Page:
Nichole Burgio and I climbed the North Ridge of Forbidden Peak on August 20-21st, 2022. We were a little slower than expected, but in a place as beautiful as this, what’s the rush?
There are bigger, harder, more beautiful mountains in the Cascades, but Forbidden Peak may be the best possible combination of these qualities. Cascadian alpinism at its finest. The North Ridge was the last of three major ridges on Forbidden Peak to be climbed in 1952. Fred Beckey, the legend, participated in the first ascent of the North Ridge, as well as the FA of the West Ridge (and the whole peak) in 1940, the Direct East Ridge in 1958 and the Northwest Face in 1959. About the North Ridge, Fred wrote: “It is perhaps one of the most alpine routes in the United States: a half-mile narrow and very jagged rock crest sweeps up to the pointed summit, and on both sides is relentless exposure” (AAJ 1953).
Nichole and I had a late start on Saturday and took a slow pace in the afternoon heat. I had already done this exact approach when I climbed the Northwest Face a few years ago, so things went smoothly. In short, we hiked up to Boston Basin, ascended the Northwest margin of the Quien Sabe glacier, scrambled loose gullies to a notch near Sharkfin Col, made two 30m rappels off the other side, and finally traversed the Boston Glacier to reach the North Ridge. The glacier is still in great shape and navigation was straightforward, with only a little bit of backtracking necessary to end run a monster crevasse.
There are two documented options to gain the North Ridge from the Boston Glacier. When I climbed the NW Face, Kyle and I took the lower option and soloed a pitch of potato chip rock. For this trip I chose the higher notch. Our slow pace caught up with us here and I had to investigate the moat crossing by headlamp as it was now dark out. The moat required some scary work up and over a sharp ridge of alpine ice and finished with a committing hop over the abyss to gain the rock. Once that was over, I led a pitch of solid rock to the ridge crest where we found two perfect bivy ledges with a precipitous drop off the side. We set up shop for the night, lamenting that we had failed to gather any water while on the glacier. There is no water source at this bivy, so it was a thirsty night.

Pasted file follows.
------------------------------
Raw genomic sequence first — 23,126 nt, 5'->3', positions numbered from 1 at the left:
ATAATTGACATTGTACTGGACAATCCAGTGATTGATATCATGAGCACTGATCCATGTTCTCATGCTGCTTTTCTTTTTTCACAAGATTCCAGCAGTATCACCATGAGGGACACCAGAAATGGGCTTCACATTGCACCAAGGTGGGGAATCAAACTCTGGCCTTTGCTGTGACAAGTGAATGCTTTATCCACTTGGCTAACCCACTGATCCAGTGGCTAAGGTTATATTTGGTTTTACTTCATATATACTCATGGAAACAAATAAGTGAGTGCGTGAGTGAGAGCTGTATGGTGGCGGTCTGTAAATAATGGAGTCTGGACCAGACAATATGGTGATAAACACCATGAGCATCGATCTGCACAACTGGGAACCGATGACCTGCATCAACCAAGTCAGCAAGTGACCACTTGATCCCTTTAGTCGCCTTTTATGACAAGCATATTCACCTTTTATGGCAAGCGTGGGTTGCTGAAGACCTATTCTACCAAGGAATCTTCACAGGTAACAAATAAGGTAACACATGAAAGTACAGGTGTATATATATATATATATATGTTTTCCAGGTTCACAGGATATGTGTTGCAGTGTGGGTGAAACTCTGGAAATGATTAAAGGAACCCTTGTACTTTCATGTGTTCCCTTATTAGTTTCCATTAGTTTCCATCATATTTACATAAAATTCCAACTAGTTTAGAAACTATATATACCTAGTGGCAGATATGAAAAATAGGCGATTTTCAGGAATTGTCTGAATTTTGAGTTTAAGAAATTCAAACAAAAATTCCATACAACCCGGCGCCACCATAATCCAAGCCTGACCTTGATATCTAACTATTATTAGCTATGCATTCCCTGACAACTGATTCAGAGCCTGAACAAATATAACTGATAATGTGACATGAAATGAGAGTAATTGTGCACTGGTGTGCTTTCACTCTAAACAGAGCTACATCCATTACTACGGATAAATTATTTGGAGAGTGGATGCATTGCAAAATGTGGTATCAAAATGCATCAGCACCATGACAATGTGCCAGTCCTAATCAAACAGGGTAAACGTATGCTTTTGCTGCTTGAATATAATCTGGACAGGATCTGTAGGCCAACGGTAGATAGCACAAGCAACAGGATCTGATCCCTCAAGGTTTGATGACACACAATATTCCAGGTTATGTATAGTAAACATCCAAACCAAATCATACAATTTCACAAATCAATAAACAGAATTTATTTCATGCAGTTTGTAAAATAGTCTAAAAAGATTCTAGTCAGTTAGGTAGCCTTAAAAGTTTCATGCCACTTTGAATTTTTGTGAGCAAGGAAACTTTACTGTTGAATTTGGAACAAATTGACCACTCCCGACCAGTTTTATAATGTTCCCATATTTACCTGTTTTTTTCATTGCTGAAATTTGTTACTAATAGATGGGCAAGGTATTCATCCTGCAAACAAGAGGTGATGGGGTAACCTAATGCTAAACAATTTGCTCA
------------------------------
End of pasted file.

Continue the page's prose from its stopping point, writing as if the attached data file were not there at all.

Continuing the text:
In the morning, Nichole and I soaked up jaw-dropping sunrise views from the warmth of our sleeping bags as I indulged in my final sip of water. So much of my time in the mountains is spent focusing on moving quickly, so I appreciated this relaxed start to our summit day. Setting off from the bivy ledges, I immediately climbed the 5.6 corner, really just a few steep moves before the terrain eased off. This protected well and is pretty soft for a Fred Beckey 5.6 pitch. Switching to simulclimbing mode, we pressed on until we reached the first snow field, which was easily bypassed on rock. We took advantage of the clean, accessible snow here, melting several liters of water to make up for the dry bivy the night before.
From here, we mostly simulclimbed the ridge which ranged from walking to low fifth class, climbing directly to the summit of Forbidden. There are a few steeper sections, but most of the climbing is along nearly-horizontal ridge line. So fun to traverse the sky like this!
After a few hours, I made the final few moves directly to the summit of Forbidden. Some low clouds provided ambiance as we appreciated the summit views and munched on a the last of a baguette. There is no easy way off of Forbidden Peak, but I have dialed in the West Ridge descent after doing it three times over the years! How you approach this descent is skill and comfort dependent, but I like to simulclimb from the summit for a few ropelengths, make three rappels, then put the rope away for the fourth class scramble down to the West Ridge Notch. Finally, seven rappels down the Cat Scratch Gullies land you on the glacial remnants below the route. Do not skip any rappel anchors in this section – two of the rappels are short and might tempt you. Take special care when hiking/scrambling down the wet, glacier-polished slabs below the snowfield; this has been the scene of at least one fatality due to a slip on slimy, wet rock. On the hike out, we had to deal with one particularly challenging river crossing that required a full shoe soaking – ouch!
Experienced teams will have no problem knocking this out in a long day, but a bivy on the North Ridge is something to savor. Pick up water before you leave the Boston Glacier, you can (carefully) get reliable water inside the moat if you can reach it. There are multiple sources for snow along the ridge, even in late season.
We brought a light set of nuts, singles .3-2 with doubles of .4-.75. This was a pretty heavy rack given that almost all belay anchors were terrain features rather than gear anchors, but it did enable some very long simulclimbing pitches. We used a 60m twin rope folded in half for rock climbing along the ridge.